Robert Parker retires

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Bruce G.
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Re: Robert Parker retires

#101 Post by Bruce G. » May 22nd, 2019, 4:05 pm

Randall McFarlane wrote:
May 22nd, 2019, 12:33 pm
Maureen's dead right about the better stores in DC way back when....
Her comment was...
when I was 22 they weren’t talking about storage or otherwise discussing things like overcropping and excessive filtration and other such things in wine shops in Washington DC
I don't know when Maureen turned 22, so there's a time frame issue.
But if we assume it to mean "up until Parker came along" then she's incorrect.
If we assume that her intention was to say something like "when I was 22 they weren’t talking to me about storage or otherwise discussing things like overcropping and excessive filtration and other such things in wine shops in Washington DC" then I have no reason to doubt her.
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Re: Robert Parker retires

#102 Post by Neal.Mollen » May 22nd, 2019, 4:16 pm

Bruce G. wrote:
May 22nd, 2019, 4:05 pm
Randall McFarlane wrote:
May 22nd, 2019, 12:33 pm
Maureen's dead right about the better stores in DC way back when....
Her comment was...
when I was 22 they weren’t talking about storage or otherwise discussing things like overcropping and excessive filtration and other such things in wine shops in Washington DC
I don't know when Maureen turned 22, so there's a time frame issue.
But if we assume it to mean "up until Parker came along" then she's incorrect.
If we assume that her intention was to say something like "when I was 22 they weren’t talking to me about storage or otherwise discussing things like overcropping and excessive filtration and other such things in wine shops in Washington DC" then I have no reason to doubt her.
Parker always credited Peynaud for raising those issues. He never claimed that he was unique on that score so far as I know
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Anton D
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Re: Robert Parker retires

#103 Post by Anton D » May 22nd, 2019, 4:56 pm

It seems modern winos think that prior to 1978, wine was made by nomadic Cro-Magnons who roamed the countryside each fall placing whole clusters of grapes into their goat bladder containers, mashing the contents, and then leaving them in the cave until the next spring.

Have you people tried any PP (pre-Parker) vintage wines?

Image

"Ladies and gentlemen, I am just a simple caveman winemaker, your modern ways of fermentation and viticulture frighten and confuse me..."
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Re: Robert Parker retires

#104 Post by Bill Tex Landreth » May 22nd, 2019, 5:48 pm

FTW
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Re: Robert Parker retires

#105 Post by Craig G » May 22nd, 2019, 6:13 pm

Mike Miller wrote:
May 18th, 2019, 5:36 pm
Gary York wrote:
May 16th, 2019, 3:58 pm
I wish him well in retirement. It must not be an easy thing to do knowing that your life's work will be destroyed.
I don't know. That's true for 99.99% of all humans. Including a vast majority commenting on this thread, no?
Are you saying Todd is going to shut down the board?
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Re: Robert Parker retires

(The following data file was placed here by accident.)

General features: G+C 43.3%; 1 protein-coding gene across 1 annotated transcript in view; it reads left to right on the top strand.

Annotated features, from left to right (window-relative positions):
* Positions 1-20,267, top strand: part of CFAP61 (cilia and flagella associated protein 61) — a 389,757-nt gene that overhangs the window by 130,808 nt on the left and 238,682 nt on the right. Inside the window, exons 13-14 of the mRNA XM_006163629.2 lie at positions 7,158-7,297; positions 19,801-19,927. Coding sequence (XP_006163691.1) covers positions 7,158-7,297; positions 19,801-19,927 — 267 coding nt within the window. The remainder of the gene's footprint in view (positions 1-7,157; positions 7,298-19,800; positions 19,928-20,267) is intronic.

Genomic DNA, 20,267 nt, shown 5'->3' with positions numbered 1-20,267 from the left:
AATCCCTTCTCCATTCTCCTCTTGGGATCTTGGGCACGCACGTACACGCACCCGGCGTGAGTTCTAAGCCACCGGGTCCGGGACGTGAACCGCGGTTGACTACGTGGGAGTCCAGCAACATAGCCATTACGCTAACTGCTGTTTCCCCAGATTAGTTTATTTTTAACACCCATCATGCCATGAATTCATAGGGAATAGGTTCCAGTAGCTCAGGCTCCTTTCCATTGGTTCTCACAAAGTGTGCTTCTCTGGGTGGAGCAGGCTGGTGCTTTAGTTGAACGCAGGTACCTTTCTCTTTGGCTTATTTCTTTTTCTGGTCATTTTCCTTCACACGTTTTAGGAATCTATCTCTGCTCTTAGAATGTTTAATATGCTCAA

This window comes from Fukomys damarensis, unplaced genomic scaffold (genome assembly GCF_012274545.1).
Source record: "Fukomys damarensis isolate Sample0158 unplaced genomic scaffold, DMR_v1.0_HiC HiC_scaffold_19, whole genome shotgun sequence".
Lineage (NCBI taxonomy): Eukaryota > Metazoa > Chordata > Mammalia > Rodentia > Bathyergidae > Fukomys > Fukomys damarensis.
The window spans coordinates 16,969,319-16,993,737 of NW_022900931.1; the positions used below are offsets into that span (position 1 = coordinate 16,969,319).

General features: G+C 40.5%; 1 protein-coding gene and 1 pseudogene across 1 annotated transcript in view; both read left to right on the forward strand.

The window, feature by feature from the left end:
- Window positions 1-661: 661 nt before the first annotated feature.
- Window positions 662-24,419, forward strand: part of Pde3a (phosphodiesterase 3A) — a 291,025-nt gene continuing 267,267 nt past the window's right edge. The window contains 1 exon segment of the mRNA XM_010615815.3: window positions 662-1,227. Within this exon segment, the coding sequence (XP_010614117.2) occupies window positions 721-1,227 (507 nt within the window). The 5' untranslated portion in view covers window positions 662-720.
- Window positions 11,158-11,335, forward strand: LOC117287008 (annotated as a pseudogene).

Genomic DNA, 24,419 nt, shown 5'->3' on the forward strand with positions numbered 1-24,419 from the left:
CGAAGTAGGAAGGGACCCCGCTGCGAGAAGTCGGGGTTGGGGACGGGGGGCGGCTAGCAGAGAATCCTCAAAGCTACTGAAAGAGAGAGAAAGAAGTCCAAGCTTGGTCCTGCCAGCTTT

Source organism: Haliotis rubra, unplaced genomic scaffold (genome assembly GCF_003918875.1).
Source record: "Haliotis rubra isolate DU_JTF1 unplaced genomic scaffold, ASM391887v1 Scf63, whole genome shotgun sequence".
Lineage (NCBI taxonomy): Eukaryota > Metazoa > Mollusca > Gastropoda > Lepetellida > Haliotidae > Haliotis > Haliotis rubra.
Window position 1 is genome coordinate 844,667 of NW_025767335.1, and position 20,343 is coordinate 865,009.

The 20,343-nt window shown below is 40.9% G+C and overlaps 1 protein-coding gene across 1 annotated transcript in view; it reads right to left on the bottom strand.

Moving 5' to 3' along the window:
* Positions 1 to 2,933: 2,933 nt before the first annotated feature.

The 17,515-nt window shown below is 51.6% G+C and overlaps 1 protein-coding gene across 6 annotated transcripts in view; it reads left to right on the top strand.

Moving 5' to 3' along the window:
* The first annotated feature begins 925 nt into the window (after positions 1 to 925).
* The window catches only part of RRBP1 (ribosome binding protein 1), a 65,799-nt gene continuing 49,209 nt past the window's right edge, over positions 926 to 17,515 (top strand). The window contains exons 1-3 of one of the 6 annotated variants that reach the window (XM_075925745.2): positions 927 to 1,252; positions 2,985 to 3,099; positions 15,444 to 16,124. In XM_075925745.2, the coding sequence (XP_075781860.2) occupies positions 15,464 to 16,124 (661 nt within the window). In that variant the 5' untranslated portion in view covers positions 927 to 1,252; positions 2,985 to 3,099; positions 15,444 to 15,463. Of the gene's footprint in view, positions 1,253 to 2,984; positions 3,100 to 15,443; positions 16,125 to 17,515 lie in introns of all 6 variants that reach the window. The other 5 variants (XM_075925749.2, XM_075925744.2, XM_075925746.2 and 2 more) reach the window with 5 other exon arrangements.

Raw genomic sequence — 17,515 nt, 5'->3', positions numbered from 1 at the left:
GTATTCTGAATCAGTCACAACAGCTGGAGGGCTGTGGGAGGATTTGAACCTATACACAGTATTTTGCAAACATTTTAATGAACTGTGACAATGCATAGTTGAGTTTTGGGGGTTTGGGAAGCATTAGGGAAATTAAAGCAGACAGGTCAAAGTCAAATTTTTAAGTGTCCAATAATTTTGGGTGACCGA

#106 Post by Anton D » May 22nd, 2019, 6:30 pm

Craig G wrote:
May 22nd, 2019, 6:13 pm
Mike Miller wrote:
May 18th, 2019, 5:36 pm
Gary York wrote:
May 16th, 2019, 3:58 pm
I wish him well in retirement. It must not be an easy thing to do knowing that your life's work will be destroyed.
I don't know. That's true for 99.99% of all humans. Including a vast majority commenting on this thread, no?
Are you saying Todd is going to shut down the board?
No way, I'm sure he'll pass it along to Mark Squires!
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Re: Robert Parker retires

#107 Post by Jay Miller » May 23rd, 2019, 10:06 am

Anton D wrote:
May 22nd, 2019, 6:30 pm
Craig G wrote:
May 22nd, 2019, 6:13 pm
Mike Miller wrote:
May 18th, 2019, 5:36 pm


I don't know. That's true for 99.99% of all humans. Including a vast majority commenting on this thread, no?
Are you saying Todd is going to shut down the board?
No way, I'm sure he'll pass it along to Mark Squires!
I thought he was going to start a wine and cello newsletter and only allow subscribers access to the board?
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Re: Robert Parker retires

#108 Post by Gordon Fitz » May 24th, 2019, 8:00 am

We have glasses for those whose eyes start to dim. We have hearing aids for those whose hearing is diminished. We have the little blue pills for those that get older and need them. As a natural process of aging people start losing their ability to taste. We don’t yet have a tasting aid!

Steinem, Laube, Parker whether you liked any of them or not had a place in the industry. Their palate gave them an expiration date. I was never a big fan of Parker but give him kudos for realizing it was time to retire and doing so. There are far too many that refuse or fail to do so.

Robert; Enjoy your retirement!

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Re: Robert Parker retires

#109 Post by WvanGorp » May 27th, 2019, 6:10 pm

Anton D wrote:
May 22nd, 2019, 4:56 pm
It seems modern winos think that prior to 1978, wine was made by nomadic Cro-Magnons who roamed the countryside each fall placing whole clusters of grapes into their goat bladder containers, mashing the contents, and then leaving them in the cave until the next spring.

Have you people tried any PP (pre-Parker) vintage wines?

Image

"Ladies and gentlemen, I am just a simple caveman winemaker, your modern ways of fermentation and viticulture frighten and confuse me..."
On the old Squires bb, I once made this point. I pointed out that lots of people have written laudatory tasting notes on older (pre-mid ‘70’s) Bordeaux. Bob’s reply was “Wilfred you’re far too intelligent to make such a statement.”